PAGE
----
Burroughs or Quentin...that is the Question
Since really starting to pay
attention to the prospects back in 1999, one first statements of scouting over
statistics that really struck me was ìwait until he hits for power.î The epitome
was Sean Burroughs, a little league hero who just could never find his power
stroke. Since then, I have heard that statement with a number of minor leaguers
whoís stats may not have reflected their potential. Some have developed excellent
power (Carlos Quentin) and for most, the verdict is still unclear. But as time
goes by, the answers become clearer as to what kind of power hitter a ball player
Now, many of the players I will mention are excellent
hitters, and many could be starters on a championship team right now. Others
though just have not shown their power yet, and I was just wondering if you all
thought they would eventually. None of the players are older than 27, so I
realize that there is still a lot of learning and skill building to take place,
but the question is how much?
Anyway, here are some players that I remember
people sayingÖîwait till he learns to drive the ball for some powerî:
Mauer is a very very very big kid. You would think for someone his age (25) and
his size (6í 5or7î 200+ lbs) that he would have better power numbers. Even the
season he won the batting title he still barely nicked a .500 SLG. He is an
excellent hitter, but not quite the middle of the order I had expected when I
first saw him.
Casey Kotchman was the guy I remember voted ìMost Likely to
be Sean Burroughs.î It seemed every year he disappointed in the power department,
but people kept on calling out his potential. Like Mauer, he has proven to be a
very good hitter, but unlike Mauer, it is hard to believe he wonít have job
security for not having power at a premium power position.
Alexis Rios is a
true enigma. He was in the Burroughs category of everyone waiting for the
breakoutÖand he did last season, with 24 homeruns. It seems though he has
regressed this season, but does anyone who watches him consistently know if there
is something wrong with his swing? Is it bad luck or just a bad season in regard
Delmon Young has a career slugging percentage of .390 with only 5
homeruns thus far. He is still extremely young though. Before coming to the big
leagues, he had seasons of over 20 homers in the minors. Has something happened
to his swing or mentality before reaching AAA, where his power disappeared. Again,
he is extremely young still (no pun intended).
Ryan Sweeney is only 23, but
it seems like people have been saying for awhile, wait till he learns to drive the
ball. He has never hit more than 13 homeruns in a minor league season, and only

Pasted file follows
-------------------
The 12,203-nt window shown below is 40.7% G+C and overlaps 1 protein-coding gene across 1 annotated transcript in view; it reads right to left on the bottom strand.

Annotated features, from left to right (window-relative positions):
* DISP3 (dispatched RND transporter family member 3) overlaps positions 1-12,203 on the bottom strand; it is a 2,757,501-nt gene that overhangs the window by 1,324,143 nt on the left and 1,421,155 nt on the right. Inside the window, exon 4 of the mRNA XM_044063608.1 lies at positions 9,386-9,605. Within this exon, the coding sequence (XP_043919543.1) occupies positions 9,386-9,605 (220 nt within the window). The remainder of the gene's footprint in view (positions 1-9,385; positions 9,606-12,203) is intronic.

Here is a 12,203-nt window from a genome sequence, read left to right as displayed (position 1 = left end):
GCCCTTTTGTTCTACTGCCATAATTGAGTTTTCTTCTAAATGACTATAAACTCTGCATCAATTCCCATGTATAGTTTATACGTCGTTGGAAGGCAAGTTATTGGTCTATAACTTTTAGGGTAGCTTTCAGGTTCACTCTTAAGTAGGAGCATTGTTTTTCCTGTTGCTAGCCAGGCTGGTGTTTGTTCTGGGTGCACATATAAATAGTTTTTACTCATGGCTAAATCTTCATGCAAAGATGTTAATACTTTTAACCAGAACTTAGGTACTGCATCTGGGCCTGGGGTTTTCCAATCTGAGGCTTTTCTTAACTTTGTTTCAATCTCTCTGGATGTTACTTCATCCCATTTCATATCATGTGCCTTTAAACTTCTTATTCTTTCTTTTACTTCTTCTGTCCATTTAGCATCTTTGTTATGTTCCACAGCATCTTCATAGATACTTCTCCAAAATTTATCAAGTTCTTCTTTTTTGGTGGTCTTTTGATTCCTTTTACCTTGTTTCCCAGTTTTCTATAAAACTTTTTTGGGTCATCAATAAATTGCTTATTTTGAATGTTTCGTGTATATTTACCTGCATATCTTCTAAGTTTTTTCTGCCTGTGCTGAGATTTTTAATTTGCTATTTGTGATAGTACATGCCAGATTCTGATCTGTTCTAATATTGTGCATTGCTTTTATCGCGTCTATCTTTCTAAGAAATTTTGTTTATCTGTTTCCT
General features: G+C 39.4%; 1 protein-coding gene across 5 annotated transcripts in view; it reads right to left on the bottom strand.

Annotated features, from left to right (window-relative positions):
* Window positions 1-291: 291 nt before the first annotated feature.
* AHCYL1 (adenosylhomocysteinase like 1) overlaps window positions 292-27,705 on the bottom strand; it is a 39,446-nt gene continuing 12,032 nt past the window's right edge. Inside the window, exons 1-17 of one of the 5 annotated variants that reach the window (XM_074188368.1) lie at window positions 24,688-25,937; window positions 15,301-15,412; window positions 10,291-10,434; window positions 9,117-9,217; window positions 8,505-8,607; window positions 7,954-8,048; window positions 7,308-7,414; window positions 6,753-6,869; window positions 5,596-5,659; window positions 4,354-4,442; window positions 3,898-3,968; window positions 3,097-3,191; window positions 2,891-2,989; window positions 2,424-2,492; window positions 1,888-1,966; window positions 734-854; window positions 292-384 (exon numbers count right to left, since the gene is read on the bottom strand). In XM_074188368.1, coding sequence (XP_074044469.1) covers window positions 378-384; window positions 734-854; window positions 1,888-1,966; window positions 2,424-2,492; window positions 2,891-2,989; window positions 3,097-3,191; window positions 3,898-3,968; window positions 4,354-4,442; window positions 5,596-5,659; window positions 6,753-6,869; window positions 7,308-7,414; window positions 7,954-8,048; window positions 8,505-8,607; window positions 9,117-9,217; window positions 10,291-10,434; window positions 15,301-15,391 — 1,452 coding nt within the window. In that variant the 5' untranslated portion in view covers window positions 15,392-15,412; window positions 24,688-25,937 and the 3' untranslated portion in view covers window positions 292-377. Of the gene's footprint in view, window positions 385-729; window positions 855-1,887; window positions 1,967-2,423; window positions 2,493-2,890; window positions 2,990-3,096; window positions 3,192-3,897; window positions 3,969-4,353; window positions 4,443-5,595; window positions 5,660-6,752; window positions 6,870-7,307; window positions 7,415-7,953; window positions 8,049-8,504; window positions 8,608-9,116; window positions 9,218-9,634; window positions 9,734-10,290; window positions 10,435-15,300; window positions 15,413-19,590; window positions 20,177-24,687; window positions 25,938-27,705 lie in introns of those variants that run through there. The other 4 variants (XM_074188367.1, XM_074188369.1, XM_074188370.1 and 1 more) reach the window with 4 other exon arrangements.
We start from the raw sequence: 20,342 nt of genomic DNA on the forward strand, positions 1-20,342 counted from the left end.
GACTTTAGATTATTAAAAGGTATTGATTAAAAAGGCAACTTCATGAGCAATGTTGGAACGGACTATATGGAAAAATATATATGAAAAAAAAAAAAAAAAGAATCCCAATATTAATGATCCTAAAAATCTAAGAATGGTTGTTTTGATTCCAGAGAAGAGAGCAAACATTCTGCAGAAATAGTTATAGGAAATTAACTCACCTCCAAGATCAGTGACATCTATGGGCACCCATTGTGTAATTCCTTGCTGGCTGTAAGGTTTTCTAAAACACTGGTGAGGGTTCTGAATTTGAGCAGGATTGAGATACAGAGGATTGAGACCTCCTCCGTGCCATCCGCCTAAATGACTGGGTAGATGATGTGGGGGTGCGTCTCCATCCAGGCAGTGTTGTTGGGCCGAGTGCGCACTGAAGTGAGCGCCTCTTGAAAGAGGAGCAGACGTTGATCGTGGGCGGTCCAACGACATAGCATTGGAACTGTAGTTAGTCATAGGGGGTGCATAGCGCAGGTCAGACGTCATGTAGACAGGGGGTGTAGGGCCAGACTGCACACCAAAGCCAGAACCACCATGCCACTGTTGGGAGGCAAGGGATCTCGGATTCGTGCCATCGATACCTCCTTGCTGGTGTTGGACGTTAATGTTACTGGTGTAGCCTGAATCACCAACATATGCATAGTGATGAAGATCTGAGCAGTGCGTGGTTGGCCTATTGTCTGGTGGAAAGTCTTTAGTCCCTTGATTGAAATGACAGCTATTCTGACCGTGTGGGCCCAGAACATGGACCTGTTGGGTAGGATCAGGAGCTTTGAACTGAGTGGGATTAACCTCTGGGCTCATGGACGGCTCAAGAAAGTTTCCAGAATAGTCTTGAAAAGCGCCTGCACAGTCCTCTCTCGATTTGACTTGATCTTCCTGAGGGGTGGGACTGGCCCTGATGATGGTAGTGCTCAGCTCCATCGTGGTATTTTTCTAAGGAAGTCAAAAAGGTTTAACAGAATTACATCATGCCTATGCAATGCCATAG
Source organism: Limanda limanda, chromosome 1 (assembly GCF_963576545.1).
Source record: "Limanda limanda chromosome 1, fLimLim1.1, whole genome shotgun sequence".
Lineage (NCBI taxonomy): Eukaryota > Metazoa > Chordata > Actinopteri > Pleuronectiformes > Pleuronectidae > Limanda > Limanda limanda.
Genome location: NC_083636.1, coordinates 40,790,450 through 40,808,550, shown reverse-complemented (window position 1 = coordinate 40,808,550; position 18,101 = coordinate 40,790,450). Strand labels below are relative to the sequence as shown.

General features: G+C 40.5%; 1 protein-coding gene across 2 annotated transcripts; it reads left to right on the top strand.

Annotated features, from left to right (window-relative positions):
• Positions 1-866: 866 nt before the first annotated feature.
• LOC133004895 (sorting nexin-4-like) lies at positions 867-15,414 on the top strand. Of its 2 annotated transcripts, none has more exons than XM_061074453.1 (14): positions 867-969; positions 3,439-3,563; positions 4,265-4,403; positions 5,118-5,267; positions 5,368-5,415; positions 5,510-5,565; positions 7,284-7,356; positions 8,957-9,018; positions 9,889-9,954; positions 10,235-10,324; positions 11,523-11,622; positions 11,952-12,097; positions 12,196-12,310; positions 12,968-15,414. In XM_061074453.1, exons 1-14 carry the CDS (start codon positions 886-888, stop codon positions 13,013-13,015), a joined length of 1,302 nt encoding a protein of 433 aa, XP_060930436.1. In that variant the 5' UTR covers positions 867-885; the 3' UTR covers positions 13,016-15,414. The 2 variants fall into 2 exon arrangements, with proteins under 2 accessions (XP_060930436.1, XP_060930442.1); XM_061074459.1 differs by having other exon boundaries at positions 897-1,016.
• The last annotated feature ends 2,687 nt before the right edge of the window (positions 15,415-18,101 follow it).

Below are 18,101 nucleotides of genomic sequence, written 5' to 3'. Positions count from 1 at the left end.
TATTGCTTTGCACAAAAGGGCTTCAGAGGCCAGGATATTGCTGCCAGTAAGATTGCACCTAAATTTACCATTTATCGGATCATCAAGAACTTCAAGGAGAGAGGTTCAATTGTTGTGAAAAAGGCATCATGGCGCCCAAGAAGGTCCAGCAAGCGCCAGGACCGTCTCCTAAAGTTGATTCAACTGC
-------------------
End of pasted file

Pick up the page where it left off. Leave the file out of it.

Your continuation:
has 5 homeruns in 367 career at bats. His .405 minor league slugging percentage
is a little discouraging, with nearly a sub .400 slg for most of the 2007 season
while repeating AAA.
James Loney has always had one of the sweetest swings
in baseball. But with such a sweet swing, how far can he go? His minor league
record showed he was an excellent doubles hitter, but outside of Vegas, his power
was not impressive. He had a good year last year, but the next two years as he
enters his prime are make or break for his development. I still would want him on
my team because of his swing.
Jeremy Hermida is someone who is finally
living up to the power potential. He was a guy who people kept saying, wait till
he starts hitting with power, and despite really not playing AAA ball, he has 15
homeruns this year and a .449 career slugging. Now letís see if he stays
Lastings Milledge is a great all around athlete, but when I saw
him as a Met, there were some obvious holes in his swing. He is only 23, but he
has never slugged above .500 above A ball. Another guy who needs to stay healthy,
but I wonder where the limit is with him, and if he really will live up to the
bill of being a top-20 prospect.
Conor Jackson was drafted out of Stanford,
and I think we have not seen the limit of his power, but we are pretty close. If
he can stay healthy, I could see a 20-25 homerun season, but that is more
difficult than it seems. Now 26, his job security may be in jeopardy with the
acquisition of Adam Dunn and a possible comeback of Justin Upton.
Quentin and Conor Jackson were interchangeable until this season. After a
disappointing 5 homeruns in 226 atbats last year, Quentin has finally found his
pop, leading the AL with 32 homeruns.
Daric Barton was supposed to be an
onbase machine, and when he developed power, he would be a beast. Only 22, it is
way too early to give up, but his track record shows nothing really promising in
the power department except a decent season in the tough Midwest League and a good
showing in his cup of coffee last year. We are still waiting for his breakout